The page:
Rather than “forecasting” 2005, which we let the Wall Street pundits do, I think it will be more useful if we share with you our thoughts about the next calendar year. I’ve never thought market strategists could get much out of predicted numbers anyway, especially when respected analysts are always all over the lot. It was interesting to see Barron’s year-end lineup of pundits Dec. 13, because of the dozen responses nine saw the 10-year bond climbing above 5% and a tenth going to 4.9%. Merrill Lynch’s Richard Bernstein sees the bond yield falling to 3.85% even with the S&P500 climbing to 1200.
Yet with all these high yields, which presumably imply higher inflation expectations, not one of the 12 picked commodities as the preferred sector. Abby Cohen of Goldman Sachs sees a 5% yield, a nifty 1325 S&P500, with “tech” her favored sector. She’s the only one of the 12 to mention inflation: “The equity market can tolerate rising interest rates as long as the rise is gradual and inflation is not problematic." But why would long-term interest rates rise if inflation is not problematic and equities are booming?
Which leads into a question that has been bothering some of you about our own inflation warnings. With gold still toying with $450 oz, why is the 10-year T-bond trading at a lowly 4.19%? When we look over recent history – a dozen years or so – yields on the long bond have more often than not been above 5% with gold at much lower levels. What’s going on? The answer, simply, is that the monetary deflation that took gold down to $255 in 2001 wrung out the last gasps of the Old Inflation (to coin a phrase). By that I mean the monetary inflation that began 30 years earlier as gold climbed from $35/oz to the $600 level in 1980. In an economy with a mature debt structure, it takes a long time for the general price level to catch up with gold, and the bond market also takes its time reflecting the unfolding of that gradual rise in prices.
By 2003, we could say we were back to equilibrium when gold was back at $350, the Old Inflation having finally been neutralized. It was as if we were back at $35 gold and a Dow of 1,000, with the 10-year bond at 3.5%. If only the Fed had changed policy to freeze those numbers in mid-2003 -- with gold at $350, the Dow again on its way back to 10,000 and the 10-year at 3.5% -- we would have captured an optimum condition. The Old Inflation would have ended without a New Inflation growing from a standing start.
Here we are 18 months later, though, in the early stages of a New Inflation that is not yet seen as problematic. Following this same line of reasoning, it is as if we were only a few months away from President Nixon’s August 15, 1971 decision to sever the dollar’s gold link. He hoped a devalued dollar would reduce the trade deficit and decrease the unemployment rate. In that early period of the Old Inflation, the stock market had soared, breaking all records for volume in that third week of August. Bond yields rose a bit, discounting the slight inflation the bond market could see coming with gold at $45 and headed to $70 by the end of the year. But it seemed like it was all working nicely. By late December, Nixon had worked out a new pattern of exchange rates with 10 of the major trading partners at the Smithsonian Institution. Nixon pronounced the Smithsonian Agreement “the most significant monetary agreement in the history of the world.”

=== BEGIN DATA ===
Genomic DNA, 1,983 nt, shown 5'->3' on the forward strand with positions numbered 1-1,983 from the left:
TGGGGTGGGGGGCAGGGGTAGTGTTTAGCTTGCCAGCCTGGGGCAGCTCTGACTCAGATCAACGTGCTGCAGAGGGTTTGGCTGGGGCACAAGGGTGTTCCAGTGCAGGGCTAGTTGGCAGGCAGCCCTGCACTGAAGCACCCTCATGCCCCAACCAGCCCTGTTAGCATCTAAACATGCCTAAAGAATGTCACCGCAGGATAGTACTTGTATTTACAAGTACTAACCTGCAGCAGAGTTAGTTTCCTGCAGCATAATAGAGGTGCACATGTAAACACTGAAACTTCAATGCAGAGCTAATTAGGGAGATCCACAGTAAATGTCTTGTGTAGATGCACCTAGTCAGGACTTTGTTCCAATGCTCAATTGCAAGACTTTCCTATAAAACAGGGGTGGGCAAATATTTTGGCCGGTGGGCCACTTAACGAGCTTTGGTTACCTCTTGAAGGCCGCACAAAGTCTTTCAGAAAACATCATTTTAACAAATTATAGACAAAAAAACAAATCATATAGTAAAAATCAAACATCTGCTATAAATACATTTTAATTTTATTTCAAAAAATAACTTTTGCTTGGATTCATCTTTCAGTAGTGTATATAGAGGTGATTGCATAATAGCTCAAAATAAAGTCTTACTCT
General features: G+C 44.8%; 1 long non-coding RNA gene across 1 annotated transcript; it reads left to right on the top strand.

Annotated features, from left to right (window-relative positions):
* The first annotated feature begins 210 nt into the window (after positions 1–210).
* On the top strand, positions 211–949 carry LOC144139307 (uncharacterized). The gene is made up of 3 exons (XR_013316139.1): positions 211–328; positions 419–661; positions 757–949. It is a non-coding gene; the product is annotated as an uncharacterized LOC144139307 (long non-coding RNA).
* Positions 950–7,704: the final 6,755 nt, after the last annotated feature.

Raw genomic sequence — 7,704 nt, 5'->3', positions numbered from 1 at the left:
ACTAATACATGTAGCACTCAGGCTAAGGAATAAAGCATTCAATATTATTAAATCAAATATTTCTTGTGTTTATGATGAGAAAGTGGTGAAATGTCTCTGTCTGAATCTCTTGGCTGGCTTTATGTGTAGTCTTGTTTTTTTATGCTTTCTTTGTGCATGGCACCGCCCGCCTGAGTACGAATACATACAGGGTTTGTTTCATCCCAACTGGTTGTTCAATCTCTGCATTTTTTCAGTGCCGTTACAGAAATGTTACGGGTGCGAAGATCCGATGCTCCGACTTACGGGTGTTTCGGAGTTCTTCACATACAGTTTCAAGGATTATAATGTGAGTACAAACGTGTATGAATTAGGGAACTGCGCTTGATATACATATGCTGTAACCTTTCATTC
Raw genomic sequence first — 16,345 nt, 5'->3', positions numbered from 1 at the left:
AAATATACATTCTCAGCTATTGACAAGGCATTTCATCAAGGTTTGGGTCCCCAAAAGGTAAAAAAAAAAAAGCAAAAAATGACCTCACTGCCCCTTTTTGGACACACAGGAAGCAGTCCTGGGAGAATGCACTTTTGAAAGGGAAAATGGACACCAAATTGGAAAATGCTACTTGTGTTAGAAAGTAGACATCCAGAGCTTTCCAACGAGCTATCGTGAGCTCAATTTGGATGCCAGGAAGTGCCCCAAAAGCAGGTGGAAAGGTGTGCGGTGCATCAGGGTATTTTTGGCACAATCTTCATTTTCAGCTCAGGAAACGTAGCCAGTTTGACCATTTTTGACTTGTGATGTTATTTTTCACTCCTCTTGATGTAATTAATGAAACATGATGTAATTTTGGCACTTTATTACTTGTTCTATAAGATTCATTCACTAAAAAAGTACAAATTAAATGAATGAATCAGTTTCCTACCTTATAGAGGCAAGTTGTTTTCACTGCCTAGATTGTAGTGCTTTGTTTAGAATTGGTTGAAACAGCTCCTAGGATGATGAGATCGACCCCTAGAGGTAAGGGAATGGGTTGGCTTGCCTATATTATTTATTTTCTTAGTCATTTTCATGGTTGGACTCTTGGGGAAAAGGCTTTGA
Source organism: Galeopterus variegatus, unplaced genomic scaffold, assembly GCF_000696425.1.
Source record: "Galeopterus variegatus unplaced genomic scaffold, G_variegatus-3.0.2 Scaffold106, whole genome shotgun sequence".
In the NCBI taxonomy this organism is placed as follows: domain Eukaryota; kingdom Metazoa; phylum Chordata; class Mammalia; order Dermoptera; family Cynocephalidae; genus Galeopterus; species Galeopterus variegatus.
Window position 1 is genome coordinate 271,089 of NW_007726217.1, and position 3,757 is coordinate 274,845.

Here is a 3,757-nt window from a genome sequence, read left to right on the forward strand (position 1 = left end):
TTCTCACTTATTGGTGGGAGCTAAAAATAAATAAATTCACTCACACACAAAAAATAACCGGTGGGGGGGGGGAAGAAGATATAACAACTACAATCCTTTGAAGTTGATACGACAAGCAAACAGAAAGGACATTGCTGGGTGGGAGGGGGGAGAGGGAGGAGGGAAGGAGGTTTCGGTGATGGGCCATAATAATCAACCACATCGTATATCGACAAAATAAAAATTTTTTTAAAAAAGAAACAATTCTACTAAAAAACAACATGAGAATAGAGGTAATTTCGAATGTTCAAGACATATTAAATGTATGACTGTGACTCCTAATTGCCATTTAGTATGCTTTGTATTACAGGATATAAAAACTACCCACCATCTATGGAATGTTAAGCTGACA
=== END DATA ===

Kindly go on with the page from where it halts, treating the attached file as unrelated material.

This precedent suggests a way of thinking about 2005 better than the assumptions that led the Barron’s pundits to predict the 10-year note going to 5%. From where we are now, the New Inflation won’t seem that problematic 12 months from now, with a 4.5% yield more likely. Gold would have to go to $500, I think, for the yield to go over 5%. The more serious problems with gold at $500 would be the weakness of the dollar and the difficulties it would cause our trading partners. They are doing a better job of managing their currencies, with the euro especially stable against gold.
Here again, the Wall Street pundits seem hopelessly confused without the reference point gold provides. David Rosenberg of Merrill Lynch, for example, celebrated the Fed’s increase in the funds rate to 2.25% from 2% last week, seeing it as “a catalyst for dollar support,” in that it is now “at a premium to the ECB policy rate (of 2%).” The yield on our 10-year, he notes, now sports “juicy” premiums over 10-year bund yields at 3.53%, Italian yields at 3.68%, Swissie yields at 2.2% and JGBs at 1.35%. You need only look at the gold charts in euros, lira, Swiss francs and yen to see that there is no “juicy premium” for dollar bonds or dollar support. In 2005, dollar purchasing power will fall faster than it will in the other currencies. The yen is right where it should be, at Y46,000/oz, finally out of deflationary territory. At E330 oz, the euro is also at a sweet spot, exactly where it was almost two years ago, with two dozen swings past this price in between. As for China, $500 gold would cause serious domestic political problems for Beijing. With the dollar/Yuan peg and with inflation traveling much faster in China than in the U.S., the government would be forced to break the dollar link. Even at $450, the advantages of the peg may be outweighed by the inflation costs. If nothing changes with dollar/gold, I’d expect a refixing in early 2005 at something closer to 7:1, from the current 8.3:1.